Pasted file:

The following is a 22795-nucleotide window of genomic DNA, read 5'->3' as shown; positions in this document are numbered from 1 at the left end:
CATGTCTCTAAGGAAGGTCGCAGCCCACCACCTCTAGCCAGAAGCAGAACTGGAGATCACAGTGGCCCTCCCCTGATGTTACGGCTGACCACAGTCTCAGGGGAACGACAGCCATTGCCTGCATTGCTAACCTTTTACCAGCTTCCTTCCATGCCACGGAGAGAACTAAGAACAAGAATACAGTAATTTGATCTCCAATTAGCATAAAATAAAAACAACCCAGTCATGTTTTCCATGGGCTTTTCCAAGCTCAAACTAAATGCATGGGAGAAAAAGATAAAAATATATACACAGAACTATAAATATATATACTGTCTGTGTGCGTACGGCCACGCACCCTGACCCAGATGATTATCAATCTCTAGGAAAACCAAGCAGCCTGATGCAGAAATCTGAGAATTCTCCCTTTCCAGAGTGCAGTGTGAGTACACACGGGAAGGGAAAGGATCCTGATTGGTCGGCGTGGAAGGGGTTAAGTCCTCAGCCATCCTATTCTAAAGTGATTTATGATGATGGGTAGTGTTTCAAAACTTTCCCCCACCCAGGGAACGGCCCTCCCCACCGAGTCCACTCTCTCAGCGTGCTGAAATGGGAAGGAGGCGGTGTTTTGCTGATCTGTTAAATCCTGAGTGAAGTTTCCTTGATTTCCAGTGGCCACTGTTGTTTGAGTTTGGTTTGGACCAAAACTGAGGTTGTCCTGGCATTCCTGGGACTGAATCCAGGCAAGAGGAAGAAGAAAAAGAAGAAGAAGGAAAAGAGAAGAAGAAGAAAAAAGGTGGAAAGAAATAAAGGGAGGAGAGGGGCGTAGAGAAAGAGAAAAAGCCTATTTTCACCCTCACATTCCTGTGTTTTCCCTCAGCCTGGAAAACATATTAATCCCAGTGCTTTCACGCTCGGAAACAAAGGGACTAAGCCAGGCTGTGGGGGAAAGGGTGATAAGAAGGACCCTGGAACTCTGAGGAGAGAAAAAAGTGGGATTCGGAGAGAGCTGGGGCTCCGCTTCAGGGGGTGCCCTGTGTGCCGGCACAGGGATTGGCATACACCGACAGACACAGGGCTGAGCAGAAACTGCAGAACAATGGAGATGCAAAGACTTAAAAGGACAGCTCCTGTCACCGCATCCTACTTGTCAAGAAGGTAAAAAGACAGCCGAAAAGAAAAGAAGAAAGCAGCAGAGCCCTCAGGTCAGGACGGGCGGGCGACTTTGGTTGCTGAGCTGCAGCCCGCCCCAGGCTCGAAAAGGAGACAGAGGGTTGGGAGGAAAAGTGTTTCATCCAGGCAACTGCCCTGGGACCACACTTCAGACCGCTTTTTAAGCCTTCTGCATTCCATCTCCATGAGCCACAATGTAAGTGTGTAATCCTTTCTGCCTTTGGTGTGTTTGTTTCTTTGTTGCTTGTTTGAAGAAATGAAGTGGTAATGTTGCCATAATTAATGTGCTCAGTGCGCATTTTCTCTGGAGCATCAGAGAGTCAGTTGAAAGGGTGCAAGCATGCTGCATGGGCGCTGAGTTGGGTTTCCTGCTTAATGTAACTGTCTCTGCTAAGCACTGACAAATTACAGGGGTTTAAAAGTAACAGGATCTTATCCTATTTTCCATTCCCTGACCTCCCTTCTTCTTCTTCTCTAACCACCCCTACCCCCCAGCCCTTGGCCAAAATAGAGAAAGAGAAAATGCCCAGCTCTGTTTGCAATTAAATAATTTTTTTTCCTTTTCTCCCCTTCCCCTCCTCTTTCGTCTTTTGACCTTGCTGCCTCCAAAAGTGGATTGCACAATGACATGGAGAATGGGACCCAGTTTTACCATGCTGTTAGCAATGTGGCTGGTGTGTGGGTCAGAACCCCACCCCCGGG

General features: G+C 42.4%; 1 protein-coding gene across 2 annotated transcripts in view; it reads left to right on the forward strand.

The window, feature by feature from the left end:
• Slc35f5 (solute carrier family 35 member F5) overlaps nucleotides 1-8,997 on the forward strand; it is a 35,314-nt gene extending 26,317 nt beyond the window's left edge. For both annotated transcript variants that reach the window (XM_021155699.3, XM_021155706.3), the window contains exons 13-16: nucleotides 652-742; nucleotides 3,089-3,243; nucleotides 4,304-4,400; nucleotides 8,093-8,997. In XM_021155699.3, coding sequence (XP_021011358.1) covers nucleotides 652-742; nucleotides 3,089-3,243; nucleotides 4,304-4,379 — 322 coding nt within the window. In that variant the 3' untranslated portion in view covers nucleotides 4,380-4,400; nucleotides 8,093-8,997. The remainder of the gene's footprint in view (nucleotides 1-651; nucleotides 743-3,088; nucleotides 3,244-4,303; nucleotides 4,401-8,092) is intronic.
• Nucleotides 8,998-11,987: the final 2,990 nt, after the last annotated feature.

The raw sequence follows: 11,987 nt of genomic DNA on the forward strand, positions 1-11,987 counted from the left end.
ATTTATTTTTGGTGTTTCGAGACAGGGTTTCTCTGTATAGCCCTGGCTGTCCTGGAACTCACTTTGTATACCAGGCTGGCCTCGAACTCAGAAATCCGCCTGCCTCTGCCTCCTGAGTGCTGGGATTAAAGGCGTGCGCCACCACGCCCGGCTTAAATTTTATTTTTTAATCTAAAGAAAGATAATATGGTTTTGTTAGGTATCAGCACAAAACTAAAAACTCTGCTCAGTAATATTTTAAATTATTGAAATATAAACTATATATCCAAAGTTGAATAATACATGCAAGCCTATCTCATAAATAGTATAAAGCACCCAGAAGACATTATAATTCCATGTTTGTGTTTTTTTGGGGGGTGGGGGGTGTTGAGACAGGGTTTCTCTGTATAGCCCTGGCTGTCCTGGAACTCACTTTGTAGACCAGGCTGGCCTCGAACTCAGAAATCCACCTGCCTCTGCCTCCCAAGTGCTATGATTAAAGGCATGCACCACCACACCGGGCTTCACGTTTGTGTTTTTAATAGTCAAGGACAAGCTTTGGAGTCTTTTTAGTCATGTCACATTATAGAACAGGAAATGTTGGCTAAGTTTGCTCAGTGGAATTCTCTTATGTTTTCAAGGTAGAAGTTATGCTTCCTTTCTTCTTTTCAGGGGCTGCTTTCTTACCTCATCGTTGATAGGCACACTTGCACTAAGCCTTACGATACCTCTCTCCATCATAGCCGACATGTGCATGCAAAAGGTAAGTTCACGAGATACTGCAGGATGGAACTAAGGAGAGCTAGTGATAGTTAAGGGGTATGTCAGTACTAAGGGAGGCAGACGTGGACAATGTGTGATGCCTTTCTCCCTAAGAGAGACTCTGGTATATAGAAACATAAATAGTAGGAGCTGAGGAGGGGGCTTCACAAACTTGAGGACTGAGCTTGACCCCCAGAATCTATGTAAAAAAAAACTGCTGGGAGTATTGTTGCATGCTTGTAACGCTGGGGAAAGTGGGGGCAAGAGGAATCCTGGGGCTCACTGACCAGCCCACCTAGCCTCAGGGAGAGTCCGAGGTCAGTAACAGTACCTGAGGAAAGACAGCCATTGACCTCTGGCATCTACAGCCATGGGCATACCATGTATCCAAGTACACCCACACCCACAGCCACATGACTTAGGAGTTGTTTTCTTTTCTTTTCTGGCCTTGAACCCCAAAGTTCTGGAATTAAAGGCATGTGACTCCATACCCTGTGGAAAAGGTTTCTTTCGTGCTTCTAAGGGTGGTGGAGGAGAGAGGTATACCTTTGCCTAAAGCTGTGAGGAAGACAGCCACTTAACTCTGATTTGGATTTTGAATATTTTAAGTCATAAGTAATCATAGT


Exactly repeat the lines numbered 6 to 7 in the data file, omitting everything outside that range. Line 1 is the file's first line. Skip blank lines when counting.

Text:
• Nucleotides 8,998-11,987: the final 2,990 nt, after the last annotated feature.

The raw sequence follows: 11,987 nt of genomic DNA on the forward strand, positions 1-11,987 counted from the left end.